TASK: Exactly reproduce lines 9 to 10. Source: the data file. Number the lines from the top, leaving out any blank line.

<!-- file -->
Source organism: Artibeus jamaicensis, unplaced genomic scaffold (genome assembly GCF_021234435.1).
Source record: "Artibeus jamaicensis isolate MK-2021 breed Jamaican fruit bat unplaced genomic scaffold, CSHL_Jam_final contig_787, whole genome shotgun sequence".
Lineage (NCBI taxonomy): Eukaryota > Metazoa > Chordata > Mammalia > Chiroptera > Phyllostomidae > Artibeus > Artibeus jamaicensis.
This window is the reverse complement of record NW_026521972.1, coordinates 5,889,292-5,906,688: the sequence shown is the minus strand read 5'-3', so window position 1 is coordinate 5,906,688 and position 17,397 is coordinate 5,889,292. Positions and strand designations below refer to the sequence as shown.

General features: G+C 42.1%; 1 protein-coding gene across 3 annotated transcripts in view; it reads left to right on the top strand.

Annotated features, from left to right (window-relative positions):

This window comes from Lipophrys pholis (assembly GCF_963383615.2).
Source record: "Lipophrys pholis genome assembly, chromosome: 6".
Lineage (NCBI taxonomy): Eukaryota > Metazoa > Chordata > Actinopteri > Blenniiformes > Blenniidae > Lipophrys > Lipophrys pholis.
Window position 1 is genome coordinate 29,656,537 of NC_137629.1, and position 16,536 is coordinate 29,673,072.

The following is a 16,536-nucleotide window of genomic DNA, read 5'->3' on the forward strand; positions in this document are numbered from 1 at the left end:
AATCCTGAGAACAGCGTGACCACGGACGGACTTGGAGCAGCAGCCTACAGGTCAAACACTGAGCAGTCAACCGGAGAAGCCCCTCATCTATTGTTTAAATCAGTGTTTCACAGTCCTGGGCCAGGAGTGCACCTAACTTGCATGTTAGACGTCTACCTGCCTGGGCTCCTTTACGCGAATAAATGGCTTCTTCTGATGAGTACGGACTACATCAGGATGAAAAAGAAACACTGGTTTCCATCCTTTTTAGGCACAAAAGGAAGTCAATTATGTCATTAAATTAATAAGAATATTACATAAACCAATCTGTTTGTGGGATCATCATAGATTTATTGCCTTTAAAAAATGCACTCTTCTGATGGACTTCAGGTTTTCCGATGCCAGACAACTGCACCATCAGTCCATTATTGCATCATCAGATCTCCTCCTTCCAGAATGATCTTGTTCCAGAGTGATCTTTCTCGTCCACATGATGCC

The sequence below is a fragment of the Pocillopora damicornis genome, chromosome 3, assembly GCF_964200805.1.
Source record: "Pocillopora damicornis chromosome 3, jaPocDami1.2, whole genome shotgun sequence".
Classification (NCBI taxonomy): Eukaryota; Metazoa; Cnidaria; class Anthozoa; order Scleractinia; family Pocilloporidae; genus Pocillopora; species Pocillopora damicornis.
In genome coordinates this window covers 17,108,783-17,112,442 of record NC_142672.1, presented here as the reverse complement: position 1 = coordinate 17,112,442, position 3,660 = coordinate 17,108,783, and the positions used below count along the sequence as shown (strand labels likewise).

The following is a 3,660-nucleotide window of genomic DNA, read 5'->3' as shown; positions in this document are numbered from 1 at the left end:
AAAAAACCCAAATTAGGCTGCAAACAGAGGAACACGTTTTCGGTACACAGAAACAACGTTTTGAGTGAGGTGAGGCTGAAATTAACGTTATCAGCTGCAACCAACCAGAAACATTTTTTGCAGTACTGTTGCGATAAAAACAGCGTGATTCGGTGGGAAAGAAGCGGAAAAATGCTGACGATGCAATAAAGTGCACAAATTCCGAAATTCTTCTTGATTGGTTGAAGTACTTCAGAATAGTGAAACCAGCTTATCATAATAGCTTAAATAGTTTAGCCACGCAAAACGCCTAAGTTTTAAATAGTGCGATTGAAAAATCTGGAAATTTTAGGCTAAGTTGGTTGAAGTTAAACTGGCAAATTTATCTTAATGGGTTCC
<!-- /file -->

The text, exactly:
Lineage (NCBI taxonomy): Eukaryota > Metazoa > Chordata > Actinopteri > Blenniiformes > Blenniidae > Lipophrys > Lipophrys pholis.
Window position 1 is genome coordinate 29,656,537 of NC_137629.1, and position 16,536 is coordinate 29,673,072.